“Cobbled thoroughfares, unpaved sidestreets, an overburdened public transportation system, obsolete water supply, inadequate health services, draconian liquor control regulations, and overcrowded restaurants, cafes, and cinemas combined to produce an atmosphere that would have been oppressive even without the damp climate, gasoline and food rationing, or blackout regulations. In many respects the city resembled a military camp more than an urban community, yet authorities refused to declare Halifax a restricted area. Halifax landlords were roundly criticized in the national press for charging exorbitant rents, but in reality the cost of housing rose everywhere, as workers arriving from smaller communities to work in war industries competed for available accommodation. Unlike sugar or gasoline, the supply of housing remained essentially unregulated. Even after rent controls were imposed in mid-1941, tenants and landlords found ways to circumvent the system. Native Haligonians did not like what the war had done to their city, although many …

The Homes Front: The Accommodation Crisis In Halifax, 1941-1951 Read More…

“DURING THE GREAT DEPRESSION, A NEW vision of shelter for low income families received widespread support from surprisingly varied sectors of the population. Yet, despite the encouragement of labour unions, social workers, planners, architects and important parts of the construction industry, the first public housing project did not actually open until 1949 in Toronto’s Regent Park. The second arose in St. John’s, Newfoundland, immediately after Confederation, and the third, despite the myth of Maritime “conservatism”, was located in Halifax. In fact, Halifax had been one of the first centres of continued agitation for public housing, which began in 1930. The long and tortured history of the public housing campaigns in Halifax tells much about the social forces which both promoted and delayed the birth of public housing across the nation. Like other Canadian cities, Halifax had experienced pressures for public housing prior to the depression. In 1913, the Nova Scotia …

From Study to Reality: The Establishment of Public Housing In Halifax, 1930-1953 Read More…

CITIZENS OF DARTMOUTH, Ladies and Gentlemen: I have the honour to submit my report and comments on the civic events of 1953. The year 1953 showed acceleration in the progress and expansion which has been evident in recent years. The sale of Town owned land at Maynard’s Lake and on Boland Road opened the way for tremendous apartment developments, which as the year came to a close were well on their way to completion. A total of 638 apartments will be provided in these two projects which should do much to alleviate the housing shortage in the area. The opening of new subdivisions continued and many new homes have been built. A block of Town owned land near the bridge head was also disposed of for the purpose of building a shopping centre. Upon completion this centre should add materially to the commercial assessment in the Town. Road construction in …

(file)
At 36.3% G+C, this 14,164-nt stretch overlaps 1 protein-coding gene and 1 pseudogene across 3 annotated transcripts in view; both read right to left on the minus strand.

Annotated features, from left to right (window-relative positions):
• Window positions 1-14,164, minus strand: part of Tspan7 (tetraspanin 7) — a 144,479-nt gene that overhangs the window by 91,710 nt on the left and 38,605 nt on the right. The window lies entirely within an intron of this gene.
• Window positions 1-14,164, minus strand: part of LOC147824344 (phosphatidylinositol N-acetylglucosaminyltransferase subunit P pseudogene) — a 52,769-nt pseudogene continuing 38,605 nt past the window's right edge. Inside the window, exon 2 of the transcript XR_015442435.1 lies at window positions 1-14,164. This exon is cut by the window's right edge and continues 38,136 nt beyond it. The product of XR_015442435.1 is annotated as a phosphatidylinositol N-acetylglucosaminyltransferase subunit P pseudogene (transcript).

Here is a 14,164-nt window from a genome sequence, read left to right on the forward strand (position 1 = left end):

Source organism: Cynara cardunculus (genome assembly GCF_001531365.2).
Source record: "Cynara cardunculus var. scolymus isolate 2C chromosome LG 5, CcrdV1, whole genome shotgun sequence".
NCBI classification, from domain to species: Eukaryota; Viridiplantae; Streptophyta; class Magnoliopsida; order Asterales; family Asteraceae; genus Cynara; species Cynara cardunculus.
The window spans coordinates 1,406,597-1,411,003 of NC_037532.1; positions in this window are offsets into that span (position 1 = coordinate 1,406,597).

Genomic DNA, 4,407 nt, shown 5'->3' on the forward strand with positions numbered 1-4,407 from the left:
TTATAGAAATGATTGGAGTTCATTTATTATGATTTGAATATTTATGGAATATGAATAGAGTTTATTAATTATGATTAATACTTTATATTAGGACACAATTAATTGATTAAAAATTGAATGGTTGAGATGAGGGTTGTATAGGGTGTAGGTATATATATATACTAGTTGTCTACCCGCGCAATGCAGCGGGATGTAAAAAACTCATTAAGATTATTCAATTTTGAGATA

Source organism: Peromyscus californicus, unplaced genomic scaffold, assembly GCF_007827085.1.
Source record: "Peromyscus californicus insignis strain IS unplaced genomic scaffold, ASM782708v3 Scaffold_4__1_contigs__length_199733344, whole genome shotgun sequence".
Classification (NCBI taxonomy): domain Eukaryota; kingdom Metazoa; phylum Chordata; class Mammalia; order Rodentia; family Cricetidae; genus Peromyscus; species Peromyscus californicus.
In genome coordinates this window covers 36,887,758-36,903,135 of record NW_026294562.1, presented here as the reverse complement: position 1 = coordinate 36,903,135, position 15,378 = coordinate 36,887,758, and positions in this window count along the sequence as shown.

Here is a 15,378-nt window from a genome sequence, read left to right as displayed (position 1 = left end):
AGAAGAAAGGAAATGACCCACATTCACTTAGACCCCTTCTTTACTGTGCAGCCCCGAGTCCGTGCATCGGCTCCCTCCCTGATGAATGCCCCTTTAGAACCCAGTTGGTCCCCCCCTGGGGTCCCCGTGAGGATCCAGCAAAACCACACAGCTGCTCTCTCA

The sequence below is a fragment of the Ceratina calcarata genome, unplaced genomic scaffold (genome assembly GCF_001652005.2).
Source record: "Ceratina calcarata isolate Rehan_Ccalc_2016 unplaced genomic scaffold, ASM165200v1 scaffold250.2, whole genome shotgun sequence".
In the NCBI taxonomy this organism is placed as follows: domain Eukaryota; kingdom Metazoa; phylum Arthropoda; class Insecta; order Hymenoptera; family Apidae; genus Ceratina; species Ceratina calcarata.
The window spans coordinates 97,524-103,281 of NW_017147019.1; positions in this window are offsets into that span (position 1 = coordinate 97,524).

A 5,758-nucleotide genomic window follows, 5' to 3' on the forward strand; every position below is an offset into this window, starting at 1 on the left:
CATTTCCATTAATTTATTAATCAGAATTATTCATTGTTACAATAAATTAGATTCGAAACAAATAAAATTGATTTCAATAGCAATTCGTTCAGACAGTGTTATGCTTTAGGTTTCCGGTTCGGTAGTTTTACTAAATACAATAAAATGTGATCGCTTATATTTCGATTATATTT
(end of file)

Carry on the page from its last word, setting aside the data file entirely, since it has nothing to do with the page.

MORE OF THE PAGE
Annual Report 1953 Read More…

From The Story of Dartmouth, by John P. Martin: In 1920 we had the coldest winter for years. There were 21 days of good sleighing, and 11 days of sub-zero weather in January with the mercury down to 17 below near the month-end. In February the harbor froze over for the first time since 1898. The ferries kept a lane open, and the tug “Ragus” bucked her way daily from the Sugar Refinery to the Imperial Oil wharf at Halifax. On a Sunday afternoon, a number of us skated from Mill Cove to McNab’s Island, without experiencing any difficulty except in hopping over the ice-pans in the channel of the “Ragus” off Woodside. Robert Lynch, who had been eight years in the Town Council, opposed Dr. Simpson in the Mayoralty election and got 525 votes to the Doctor’s 617. A motor-driven ladder truck was purchased and the first Town Engineer …

1920 Read More…

From The Story of Dartmouth, by John P. Martin: During 1919, shipload after shipload of defence forces were brought back to the port of Halifax to be discharged. The work of repatriation went on for months. In Dartmouth, a local Housing Commission was set up for the purpose of aiding returned men in the financing of new homes. Stocks of building material, hitherto limited in quantity, were now made available for all kinds of construction work. Several new contracting firms established themselves in town, bringing artisans and craftsmen to assist in the rehabilitation of the devastated northend and other sections of Dartmouth. The population was increasing and rents were rising. New houses were started along the Park lots of Windmill Road, and also farther north. The Ropeworks built six dwellings on Jamieson Street. A whole block went up on Park Avenue east of King Street, and on Victoria Road in …

1919 Read More…